Except to intrepid travellers, Phnom Penh and having a good time don’t come readily together. This medium-sized capital of a small South East Asian nation, which claim to fame is a magnificent cluster of ruins and faces of Buddha peering out of jungles and rice fields embedded with unexploded landmines and human skulls, is in reality Asia’s most free and openly tolerant city.
Amazing, because no country in Asia has endured so much physical and psychological abuse as Cambodia.
According to recently released data, the US Forces during the American Indochina war dropped 2,756,941 tons of bombs on Cambodia- almost a third more than the entire Allied bombs used in World War II making Cambodia the most heavily-bombed country in history.
Then, exactly forty years and a fortnight ago, Communist troops drove out the US-backed government of Prime Minister Lon Nol forcing him to flee into exile in Hawaii. The band of ragtag peasant soldiers led by an ex-teacher from a local French school named Saloth Sar, known to the world after 1976 as Pol Pot, took over Phnom Penh and within hours emptied it of people by ordering everyone out to the countryside where they were to face exploitation, cruel beatings and death.
In less than four years of rule by Pol Pot and his followers called Khmer Rouge, the regime overworked, starved, tortured and executed to death a quarter of Cambodia’s population. The Khmer Rouge wanted to create a socialist Utopia. In their mad experiments of horror and paranoia they laid waste to the entire country and literally set Cambodia back to ‘Year Zero’ by abolishing money, markets, schooling, religion and private ownership.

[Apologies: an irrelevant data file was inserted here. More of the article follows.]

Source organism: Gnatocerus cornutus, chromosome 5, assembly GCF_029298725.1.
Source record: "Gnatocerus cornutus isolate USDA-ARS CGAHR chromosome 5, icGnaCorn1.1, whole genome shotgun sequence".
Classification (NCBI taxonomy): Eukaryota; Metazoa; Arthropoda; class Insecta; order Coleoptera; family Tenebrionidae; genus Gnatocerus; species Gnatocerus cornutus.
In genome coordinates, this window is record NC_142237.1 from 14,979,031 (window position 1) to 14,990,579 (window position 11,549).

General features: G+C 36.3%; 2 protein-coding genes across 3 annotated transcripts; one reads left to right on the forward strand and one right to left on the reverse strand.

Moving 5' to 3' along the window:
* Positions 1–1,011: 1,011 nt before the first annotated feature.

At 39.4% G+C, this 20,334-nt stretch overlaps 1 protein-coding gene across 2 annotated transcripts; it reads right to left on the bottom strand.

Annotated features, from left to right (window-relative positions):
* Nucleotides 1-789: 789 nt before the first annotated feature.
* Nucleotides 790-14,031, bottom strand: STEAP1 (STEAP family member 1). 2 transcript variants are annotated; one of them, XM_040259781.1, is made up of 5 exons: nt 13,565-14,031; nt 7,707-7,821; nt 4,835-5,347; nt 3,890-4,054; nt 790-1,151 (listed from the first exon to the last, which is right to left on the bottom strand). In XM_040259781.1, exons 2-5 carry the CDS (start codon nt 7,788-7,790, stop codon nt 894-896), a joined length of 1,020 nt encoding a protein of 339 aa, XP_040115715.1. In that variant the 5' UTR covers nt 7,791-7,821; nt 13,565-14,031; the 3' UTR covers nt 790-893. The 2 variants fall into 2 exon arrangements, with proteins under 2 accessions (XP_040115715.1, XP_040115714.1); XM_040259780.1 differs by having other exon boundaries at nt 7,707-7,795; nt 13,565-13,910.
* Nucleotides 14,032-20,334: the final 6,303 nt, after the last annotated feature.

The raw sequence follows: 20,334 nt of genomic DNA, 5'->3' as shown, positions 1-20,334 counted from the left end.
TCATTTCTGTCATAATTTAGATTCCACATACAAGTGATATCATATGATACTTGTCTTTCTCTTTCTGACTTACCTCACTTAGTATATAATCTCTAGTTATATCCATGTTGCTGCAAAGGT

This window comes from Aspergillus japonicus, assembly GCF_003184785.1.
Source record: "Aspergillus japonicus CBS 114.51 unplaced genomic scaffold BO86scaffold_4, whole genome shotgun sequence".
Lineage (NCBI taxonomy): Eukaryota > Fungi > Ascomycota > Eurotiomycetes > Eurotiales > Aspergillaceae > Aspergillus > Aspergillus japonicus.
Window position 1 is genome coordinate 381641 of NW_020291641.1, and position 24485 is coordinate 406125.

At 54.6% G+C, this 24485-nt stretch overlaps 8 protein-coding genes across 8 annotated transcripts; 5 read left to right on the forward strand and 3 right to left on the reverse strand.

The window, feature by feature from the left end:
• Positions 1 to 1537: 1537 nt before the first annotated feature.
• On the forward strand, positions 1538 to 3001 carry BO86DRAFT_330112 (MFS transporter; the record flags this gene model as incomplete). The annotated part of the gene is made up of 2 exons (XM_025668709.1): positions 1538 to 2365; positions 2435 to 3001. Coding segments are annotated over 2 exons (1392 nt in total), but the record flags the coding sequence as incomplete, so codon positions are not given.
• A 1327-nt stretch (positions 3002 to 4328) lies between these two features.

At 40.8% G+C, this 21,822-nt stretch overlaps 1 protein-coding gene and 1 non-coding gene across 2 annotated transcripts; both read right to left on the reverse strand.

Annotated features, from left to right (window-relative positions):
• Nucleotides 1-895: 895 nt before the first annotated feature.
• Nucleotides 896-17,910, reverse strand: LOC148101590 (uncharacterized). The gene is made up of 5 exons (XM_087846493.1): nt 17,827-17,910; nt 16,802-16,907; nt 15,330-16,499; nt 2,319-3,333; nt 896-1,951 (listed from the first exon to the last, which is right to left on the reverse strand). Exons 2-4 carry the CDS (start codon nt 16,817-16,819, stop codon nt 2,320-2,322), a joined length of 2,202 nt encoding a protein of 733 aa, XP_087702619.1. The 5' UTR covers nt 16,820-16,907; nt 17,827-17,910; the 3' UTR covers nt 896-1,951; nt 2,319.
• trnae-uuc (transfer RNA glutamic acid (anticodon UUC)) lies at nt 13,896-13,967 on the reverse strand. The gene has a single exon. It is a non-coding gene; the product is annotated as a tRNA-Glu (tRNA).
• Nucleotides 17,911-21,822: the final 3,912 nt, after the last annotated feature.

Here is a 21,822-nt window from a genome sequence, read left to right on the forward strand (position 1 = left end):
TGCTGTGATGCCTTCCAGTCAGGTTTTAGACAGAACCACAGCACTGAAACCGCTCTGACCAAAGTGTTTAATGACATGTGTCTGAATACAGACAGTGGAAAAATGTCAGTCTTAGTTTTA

Things did not exactly turn rosy when the Vietnamese Army invaded in 1979 getting rid of Pol Pot. Fighting continued between the Vietnamese installed government of People’s Republic of Kampuchea (PRK later rebranded in 1989 as State of Cambodia to attract a wider international appeal) and the China-backed Khmer Rouge who retreated to territories along the Thai border.
Other groups such as the Khmer People’s National Liberation Front (KPNLF) and FUNCIPEC under Prince Sihanouk soon joined in the fray creating a four-corner fight.
By the time Peace Agreements were signed in Paris on 23 October 1991 hundreds of thousand of Cambodians had been displaced in refugee camps in Thailand and tens of thousands killed by the civil war.
The Paris Agreements created the United Nations Transitional Authority in Cambodia (UNTAC) to temporarily run Cambodia. UNTAC with a 22,000 strong multinational civilian and military peacekeeping force drawn from 45 countries was given the mandate to disarm and de-mobilize the four Cambodian armed factions and to prepare the country for elections which eventually took place in May 1993.
Today Phnom Penh has come a long way from its previous incarnations as a French colonial gem in 1920s, independence-era model city in the 1950’s, Khmer Rouge Ghost city in the 1970’s and UN-NGO cowboy town of the 1990s.
In its freewheeling and anything goes spirit, Phnom Penh is now peerless in this part of the world, perhaps reminiscent of Macau or Hong Kong in its mid colonial heyday or Malaya during the tin rush. With its high number of entrepreneurs and emigres from Asia and beyond, a magnificent river frontage, excellent Chinese restaurants and budding coffee culture, Phnom Penh is ready to take on its larger, richer but socially and politically shackled regional rivals.
As proof, Cambodia is already growing faster than China, India,Indonesia and Malaysia.
All words and images Copyright Kerk Boon Leng April 2015